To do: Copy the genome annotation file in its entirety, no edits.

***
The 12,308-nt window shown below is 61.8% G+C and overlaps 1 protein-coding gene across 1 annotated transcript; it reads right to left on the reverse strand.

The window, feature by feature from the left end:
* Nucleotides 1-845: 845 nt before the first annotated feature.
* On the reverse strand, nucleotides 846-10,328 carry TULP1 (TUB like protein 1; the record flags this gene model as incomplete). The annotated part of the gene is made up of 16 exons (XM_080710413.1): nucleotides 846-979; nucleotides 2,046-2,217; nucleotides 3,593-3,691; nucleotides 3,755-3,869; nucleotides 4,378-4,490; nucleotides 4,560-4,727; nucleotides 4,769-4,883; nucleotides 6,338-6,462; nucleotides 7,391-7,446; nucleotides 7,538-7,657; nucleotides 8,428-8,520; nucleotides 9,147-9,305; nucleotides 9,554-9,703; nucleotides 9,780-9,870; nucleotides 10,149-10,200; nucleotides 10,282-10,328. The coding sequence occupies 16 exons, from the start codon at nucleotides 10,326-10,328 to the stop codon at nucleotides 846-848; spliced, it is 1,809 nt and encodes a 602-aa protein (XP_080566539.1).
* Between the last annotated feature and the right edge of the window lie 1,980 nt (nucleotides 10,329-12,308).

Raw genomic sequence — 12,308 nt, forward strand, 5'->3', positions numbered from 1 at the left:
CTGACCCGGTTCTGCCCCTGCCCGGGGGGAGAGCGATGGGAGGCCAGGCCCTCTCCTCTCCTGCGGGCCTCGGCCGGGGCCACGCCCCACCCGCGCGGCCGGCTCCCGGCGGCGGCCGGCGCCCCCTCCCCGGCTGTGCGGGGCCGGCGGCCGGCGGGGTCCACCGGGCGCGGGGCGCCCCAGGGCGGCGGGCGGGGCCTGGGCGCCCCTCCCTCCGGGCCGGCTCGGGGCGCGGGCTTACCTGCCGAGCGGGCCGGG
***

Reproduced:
The 12,308-nt window shown below is 61.8% G+C and overlaps 1 protein-coding gene across 1 annotated transcript; it reads right to left on the reverse strand.

The window, feature by feature from the left end:
* Nucleotides 1-845: 845 nt before the first annotated feature.
* On the reverse strand, nucleotides 846-10,328 carry TULP1 (TUB like protein 1; the record flags this gene model as incomplete). The annotated part of the gene is made up of 16 exons (XM_080710413.1): nucleotides 846-979; nucleotides 2,046-2,217; nucleotides 3,593-3,691; nucleotides 3,755-3,869; nucleotides 4,378-4,490; nucleotides 4,560-4,727; nucleotides 4,769-4,883; nucleotides 6,338-6,462; nucleotides 7,391-7,446; nucleotides 7,538-7,657; nucleotides 8,428-8,520; nucleotides 9,147-9,305; nucleotides 9,554-9,703; nucleotides 9,780-9,870; nucleotides 10,149-10,200; nucleotides 10,282-10,328. The coding sequence occupies 16 exons, from the start codon at nucleotides 10,326-10,328 to the stop codon at nucleotides 846-848; spliced, it is 1,809 nt and encodes a 602-aa protein (XP_080566539.1).
* Between the last annotated feature and the right edge of the window lie 1,980 nt (nucleotides 10,329-12,308).

Raw genomic sequence — 12,308 nt, forward strand, 5'->3', positions numbered from 1 at the left:
CTGACCCGGTTCTGCCCCTGCCCGGGGGGAGAGCGATGGGAGGCCAGGCCCTCTCCTCTCCTGCGGGCCTCGGCCGGGGCCACGCCCCACCCGCGCGGCCGGCTCCCGGCGGCGGCCGGCGCCCCCTCCCCGGCTGTGCGGGGCCGGCGGCCGGCGGGGTCCACCGGGCGCGGGGCGCCCCAGGGCGGCGGGCGGGGCCTGGGCGCCCCTCCCTCCGGGCCGGCTCGGGGCGCGGGCTTACCTGCCGAGCGGGCCGGG